We have just completed the first week of our month-long training program. It has been a challenging but very informative week. Each morning, we have the opportunity to hear the life story of a different missionary. It is exciting to hear about how God has worked in others’ lives and used them around the world. We also had the privilege of spending two days learning from David Shenk about missions and the Old Testament and world religions. He is an amazing teacher; he sprinkles his lectures with many stories about places he’s been and people he’s encountered. He has learned so much about people and cultures through his studying and travel that he has gained the respect of many non-Christian communities around the world, particularly in his work with Islam. He explained how revolutionary just the first three chapters of Genesis can be for some cultures that have no understanding of basic human rights (created in God’s image) or marriage (husband leaves his parents and clings to his wife). It was so wonderful to sit and listen to story after story of lives revolutionized because of hearing and understanding these ideas that I so take for granted. His understanding of the Muslim faith is great as well and I found it particularly interesting when he shared that the Qur’an actually says that if the Muslim has a question, he should ask a Christian because they have the ‘former Scriptures’ (Torah, Prophets, and Gospels).
Friday we learned about missions and the New Testament from James Krabill. We looked at different ways Jesus changed how the Jews view time and worship as well as how the early church developed from Jerusalem to Judea and Samaria to the ends of the earth. He emphasized the need for contextualization–changing how you tell the message of Christ depending on the culture/situation you are in. That discussion continued into the evening session on contextualized worship–a workshop Ted particularly enjoyed 🙂 –where we discussed worship and the arts in different cultures and how it can be used to share the gospel. This is especially important in this age, not only for cultures that are still illiterate, but also in cultures that have so much technology, that very little book reading is done anymore (texting, audiobooks, music, etc, etc). Sometimes drama and other art forms can be much more effective in spreading the love of God. God gives us enormous freedom in how we worship Him; allowing each culture to find the way that most speaks to their hearts is important.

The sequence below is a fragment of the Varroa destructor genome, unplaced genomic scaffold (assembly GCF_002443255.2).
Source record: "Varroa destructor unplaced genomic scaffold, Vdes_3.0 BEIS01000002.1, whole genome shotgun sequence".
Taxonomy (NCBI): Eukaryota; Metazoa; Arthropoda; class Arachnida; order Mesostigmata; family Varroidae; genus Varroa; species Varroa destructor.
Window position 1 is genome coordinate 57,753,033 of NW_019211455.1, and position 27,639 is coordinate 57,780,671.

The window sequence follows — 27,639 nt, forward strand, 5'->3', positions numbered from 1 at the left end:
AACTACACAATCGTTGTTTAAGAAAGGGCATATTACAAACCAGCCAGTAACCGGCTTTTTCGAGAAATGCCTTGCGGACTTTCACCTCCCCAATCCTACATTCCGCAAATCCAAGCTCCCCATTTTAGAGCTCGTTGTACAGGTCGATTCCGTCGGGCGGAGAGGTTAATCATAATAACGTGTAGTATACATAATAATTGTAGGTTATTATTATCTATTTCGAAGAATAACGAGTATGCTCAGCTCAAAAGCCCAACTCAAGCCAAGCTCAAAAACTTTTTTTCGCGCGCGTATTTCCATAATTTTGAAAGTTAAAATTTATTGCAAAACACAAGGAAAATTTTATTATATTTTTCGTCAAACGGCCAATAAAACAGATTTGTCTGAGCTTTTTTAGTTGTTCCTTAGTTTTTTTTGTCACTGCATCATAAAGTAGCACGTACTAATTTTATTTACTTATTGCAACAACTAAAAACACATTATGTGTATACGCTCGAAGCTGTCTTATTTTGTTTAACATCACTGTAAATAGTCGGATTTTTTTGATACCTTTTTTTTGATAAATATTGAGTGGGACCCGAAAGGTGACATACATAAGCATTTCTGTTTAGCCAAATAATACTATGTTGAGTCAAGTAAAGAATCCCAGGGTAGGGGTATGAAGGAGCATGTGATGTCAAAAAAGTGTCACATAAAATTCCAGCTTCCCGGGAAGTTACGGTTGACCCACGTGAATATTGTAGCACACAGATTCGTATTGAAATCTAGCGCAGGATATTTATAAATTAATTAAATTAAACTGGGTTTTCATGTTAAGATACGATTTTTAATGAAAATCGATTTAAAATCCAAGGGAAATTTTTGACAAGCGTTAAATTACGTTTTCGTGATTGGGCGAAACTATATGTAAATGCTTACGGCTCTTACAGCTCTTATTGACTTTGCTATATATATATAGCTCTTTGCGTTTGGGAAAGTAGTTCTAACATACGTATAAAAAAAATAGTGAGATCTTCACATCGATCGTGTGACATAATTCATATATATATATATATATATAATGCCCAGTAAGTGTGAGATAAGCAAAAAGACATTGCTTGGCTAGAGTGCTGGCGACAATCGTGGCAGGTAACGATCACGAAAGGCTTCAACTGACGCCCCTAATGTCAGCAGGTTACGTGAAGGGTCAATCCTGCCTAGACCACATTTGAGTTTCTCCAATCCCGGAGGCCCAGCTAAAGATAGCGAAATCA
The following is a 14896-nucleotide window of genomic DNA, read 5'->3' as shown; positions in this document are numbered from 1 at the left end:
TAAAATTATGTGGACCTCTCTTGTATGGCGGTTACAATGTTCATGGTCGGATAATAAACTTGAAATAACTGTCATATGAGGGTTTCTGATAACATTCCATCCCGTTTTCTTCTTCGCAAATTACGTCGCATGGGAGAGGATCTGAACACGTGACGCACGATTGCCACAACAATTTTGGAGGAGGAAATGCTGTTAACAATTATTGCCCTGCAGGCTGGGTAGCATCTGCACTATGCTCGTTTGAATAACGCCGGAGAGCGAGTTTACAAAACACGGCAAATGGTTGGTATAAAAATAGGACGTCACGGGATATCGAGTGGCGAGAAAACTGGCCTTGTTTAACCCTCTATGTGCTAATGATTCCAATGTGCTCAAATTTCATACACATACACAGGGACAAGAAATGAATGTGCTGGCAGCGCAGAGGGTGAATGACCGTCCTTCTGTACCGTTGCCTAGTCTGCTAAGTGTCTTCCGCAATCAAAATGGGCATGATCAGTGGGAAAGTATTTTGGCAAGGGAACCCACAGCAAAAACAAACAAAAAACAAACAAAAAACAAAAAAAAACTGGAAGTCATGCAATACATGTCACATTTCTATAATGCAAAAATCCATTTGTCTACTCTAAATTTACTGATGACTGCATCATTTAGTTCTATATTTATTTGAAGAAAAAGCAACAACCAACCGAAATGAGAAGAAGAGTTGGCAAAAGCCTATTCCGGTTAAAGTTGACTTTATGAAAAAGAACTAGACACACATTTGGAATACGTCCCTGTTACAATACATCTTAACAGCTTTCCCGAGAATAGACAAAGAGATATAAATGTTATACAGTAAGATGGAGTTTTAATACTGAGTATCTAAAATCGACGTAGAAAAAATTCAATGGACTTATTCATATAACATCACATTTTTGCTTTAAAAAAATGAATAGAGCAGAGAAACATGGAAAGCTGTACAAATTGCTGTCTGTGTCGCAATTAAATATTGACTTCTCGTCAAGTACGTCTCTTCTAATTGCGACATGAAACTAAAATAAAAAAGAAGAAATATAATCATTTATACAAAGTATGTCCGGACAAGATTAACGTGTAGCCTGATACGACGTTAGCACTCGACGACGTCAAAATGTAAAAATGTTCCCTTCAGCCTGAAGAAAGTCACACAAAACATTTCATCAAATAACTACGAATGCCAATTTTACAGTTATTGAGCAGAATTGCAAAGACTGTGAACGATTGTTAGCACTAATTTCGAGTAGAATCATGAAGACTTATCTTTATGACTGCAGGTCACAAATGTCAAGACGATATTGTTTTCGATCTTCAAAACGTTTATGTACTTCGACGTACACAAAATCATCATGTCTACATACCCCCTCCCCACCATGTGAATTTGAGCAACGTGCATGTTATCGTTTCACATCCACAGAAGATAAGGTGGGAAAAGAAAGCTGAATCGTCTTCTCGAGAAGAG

The kids continue to do well. We hardly see Daisy and Cub throughout the day; they spent every free moment playing with the other kids. Rosebud has been doing great once we figured out how to best work feedings and naps. Chimp is struggling a little bit being away from mommy and daddy so much, but hopefully as they are able to get outside more this coming week and maybe even be with the older kids more, things will improve.
We are truly being blessed by this time to study and reflect on God’s plan for mission and the world. Tomorrow we are looking forward to attending a local Mennonite church that has a large Ka-ren’ population from Burma/Myanmar. The third Sunday of each month, they lead the service in their tradition.
On the where-are-we-going front, we are pretty much exploring just two options at the moment:
1. Helping to start a dairy-processing business in Korce, Albania. Currently, the majority of milk is acquired by taking used coca-cola bottles to a local farmer and having them filled with milk.
2. Managing EMM’s Guest House in Nairobi, Kenya, including a construction project.
We truly appreciate prayers as we continue to discern where God can best use us.